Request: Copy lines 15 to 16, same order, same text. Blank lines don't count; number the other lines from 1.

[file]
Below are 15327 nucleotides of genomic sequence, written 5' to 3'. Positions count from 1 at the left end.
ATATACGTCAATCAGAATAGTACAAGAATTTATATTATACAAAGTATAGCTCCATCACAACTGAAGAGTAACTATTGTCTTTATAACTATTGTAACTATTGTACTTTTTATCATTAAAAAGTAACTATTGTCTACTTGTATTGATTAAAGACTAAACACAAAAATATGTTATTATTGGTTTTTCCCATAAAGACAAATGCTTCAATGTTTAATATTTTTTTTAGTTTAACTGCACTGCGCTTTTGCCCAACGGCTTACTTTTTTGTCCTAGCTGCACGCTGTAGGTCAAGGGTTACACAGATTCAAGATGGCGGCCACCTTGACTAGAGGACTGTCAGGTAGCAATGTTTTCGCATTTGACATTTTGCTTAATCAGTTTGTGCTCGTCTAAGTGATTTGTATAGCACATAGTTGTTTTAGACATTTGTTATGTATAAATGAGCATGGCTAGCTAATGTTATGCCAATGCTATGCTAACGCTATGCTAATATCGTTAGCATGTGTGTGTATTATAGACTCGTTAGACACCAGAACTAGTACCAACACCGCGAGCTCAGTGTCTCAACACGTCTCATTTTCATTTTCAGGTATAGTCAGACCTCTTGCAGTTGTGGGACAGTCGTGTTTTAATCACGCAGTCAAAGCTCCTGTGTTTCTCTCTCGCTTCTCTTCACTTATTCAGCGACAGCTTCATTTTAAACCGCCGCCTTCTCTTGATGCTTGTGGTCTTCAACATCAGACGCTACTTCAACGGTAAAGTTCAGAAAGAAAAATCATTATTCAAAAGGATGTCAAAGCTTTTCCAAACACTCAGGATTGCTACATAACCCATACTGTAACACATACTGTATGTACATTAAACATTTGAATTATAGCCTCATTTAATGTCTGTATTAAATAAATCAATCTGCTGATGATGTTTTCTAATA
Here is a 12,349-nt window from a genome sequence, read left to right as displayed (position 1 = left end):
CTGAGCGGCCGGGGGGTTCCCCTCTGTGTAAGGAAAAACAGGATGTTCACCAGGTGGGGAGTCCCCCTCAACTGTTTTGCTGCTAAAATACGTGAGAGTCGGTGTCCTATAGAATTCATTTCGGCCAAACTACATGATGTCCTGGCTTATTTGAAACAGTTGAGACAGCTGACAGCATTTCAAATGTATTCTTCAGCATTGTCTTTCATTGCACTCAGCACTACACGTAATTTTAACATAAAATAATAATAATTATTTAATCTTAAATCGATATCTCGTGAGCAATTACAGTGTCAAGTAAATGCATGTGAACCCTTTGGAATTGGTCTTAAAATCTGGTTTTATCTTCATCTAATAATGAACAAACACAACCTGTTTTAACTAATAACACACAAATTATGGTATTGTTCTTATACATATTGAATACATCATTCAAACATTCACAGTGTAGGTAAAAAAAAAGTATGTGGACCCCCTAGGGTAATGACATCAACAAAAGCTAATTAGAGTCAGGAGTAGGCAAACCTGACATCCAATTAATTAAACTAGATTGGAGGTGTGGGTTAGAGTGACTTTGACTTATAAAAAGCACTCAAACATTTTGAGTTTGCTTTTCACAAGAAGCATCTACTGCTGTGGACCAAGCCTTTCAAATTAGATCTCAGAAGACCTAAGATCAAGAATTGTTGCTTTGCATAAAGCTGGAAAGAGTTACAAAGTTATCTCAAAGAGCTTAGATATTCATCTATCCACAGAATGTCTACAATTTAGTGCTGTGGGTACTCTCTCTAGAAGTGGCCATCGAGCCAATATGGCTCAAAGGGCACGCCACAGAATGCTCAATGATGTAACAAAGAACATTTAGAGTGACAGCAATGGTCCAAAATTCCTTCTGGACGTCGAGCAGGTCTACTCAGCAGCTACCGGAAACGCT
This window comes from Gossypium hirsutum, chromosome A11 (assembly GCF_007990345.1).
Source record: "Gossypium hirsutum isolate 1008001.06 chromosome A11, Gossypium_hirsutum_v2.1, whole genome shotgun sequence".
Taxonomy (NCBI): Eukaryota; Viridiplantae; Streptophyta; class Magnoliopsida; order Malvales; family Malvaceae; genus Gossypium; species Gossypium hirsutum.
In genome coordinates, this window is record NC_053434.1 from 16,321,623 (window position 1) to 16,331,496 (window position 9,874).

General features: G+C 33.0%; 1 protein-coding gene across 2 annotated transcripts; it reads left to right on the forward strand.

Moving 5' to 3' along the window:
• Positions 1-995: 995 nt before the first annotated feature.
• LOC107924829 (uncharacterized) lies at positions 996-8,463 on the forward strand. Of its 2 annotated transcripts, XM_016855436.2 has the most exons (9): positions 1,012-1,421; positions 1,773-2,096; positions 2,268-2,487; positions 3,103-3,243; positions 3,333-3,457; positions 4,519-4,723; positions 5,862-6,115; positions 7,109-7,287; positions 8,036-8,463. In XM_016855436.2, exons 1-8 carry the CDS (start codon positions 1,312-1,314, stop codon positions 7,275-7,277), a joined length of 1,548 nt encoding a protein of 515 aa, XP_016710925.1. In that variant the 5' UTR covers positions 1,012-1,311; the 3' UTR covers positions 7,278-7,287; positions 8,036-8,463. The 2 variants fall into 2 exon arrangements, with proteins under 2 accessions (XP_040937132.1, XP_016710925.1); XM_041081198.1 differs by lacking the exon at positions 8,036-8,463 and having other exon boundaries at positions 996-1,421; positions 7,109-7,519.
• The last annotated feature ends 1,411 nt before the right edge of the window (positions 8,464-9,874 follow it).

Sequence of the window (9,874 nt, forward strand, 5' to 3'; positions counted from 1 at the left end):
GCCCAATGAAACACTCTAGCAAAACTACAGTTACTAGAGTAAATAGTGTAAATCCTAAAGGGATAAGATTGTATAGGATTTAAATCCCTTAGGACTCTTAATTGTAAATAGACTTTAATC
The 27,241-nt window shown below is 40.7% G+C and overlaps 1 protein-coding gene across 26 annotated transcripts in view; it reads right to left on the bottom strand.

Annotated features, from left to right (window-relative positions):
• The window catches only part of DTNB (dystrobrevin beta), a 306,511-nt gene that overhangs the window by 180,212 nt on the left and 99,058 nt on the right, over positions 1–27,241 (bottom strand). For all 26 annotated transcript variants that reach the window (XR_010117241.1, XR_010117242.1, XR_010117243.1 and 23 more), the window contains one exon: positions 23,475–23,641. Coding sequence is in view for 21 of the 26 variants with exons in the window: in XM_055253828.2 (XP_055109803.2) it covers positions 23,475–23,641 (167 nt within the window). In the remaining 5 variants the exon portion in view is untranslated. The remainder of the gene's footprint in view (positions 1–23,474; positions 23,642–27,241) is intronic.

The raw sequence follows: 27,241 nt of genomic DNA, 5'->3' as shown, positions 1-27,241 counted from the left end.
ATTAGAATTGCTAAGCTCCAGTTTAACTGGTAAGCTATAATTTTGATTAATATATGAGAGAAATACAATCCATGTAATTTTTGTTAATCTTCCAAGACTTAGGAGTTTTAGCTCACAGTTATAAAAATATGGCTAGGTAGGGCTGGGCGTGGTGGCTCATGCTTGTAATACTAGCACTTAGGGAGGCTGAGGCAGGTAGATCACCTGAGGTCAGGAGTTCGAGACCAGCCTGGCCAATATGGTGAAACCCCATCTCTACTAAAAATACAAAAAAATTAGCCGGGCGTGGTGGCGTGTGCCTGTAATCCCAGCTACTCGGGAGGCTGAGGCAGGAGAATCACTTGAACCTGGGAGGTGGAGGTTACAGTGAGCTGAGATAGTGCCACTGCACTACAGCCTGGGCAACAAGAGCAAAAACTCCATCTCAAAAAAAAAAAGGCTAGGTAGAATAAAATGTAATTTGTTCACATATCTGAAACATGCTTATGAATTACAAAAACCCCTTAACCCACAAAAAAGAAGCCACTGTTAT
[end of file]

GCCCAATGAAACACTCTAGCAAAACTACAGTTACTAGAGTAAATAGTGTAAATCCTAAAGGGATAAGATTGTATAGGATTTAAATCCCTTAGGACTCTTAATTGTAAATAGACTTTAATC
The 27,241-nt window shown below is 40.7% G+C and overlaps 1 protein-coding gene across 26 annotated transcripts in view; it reads right to left on the bottom strand.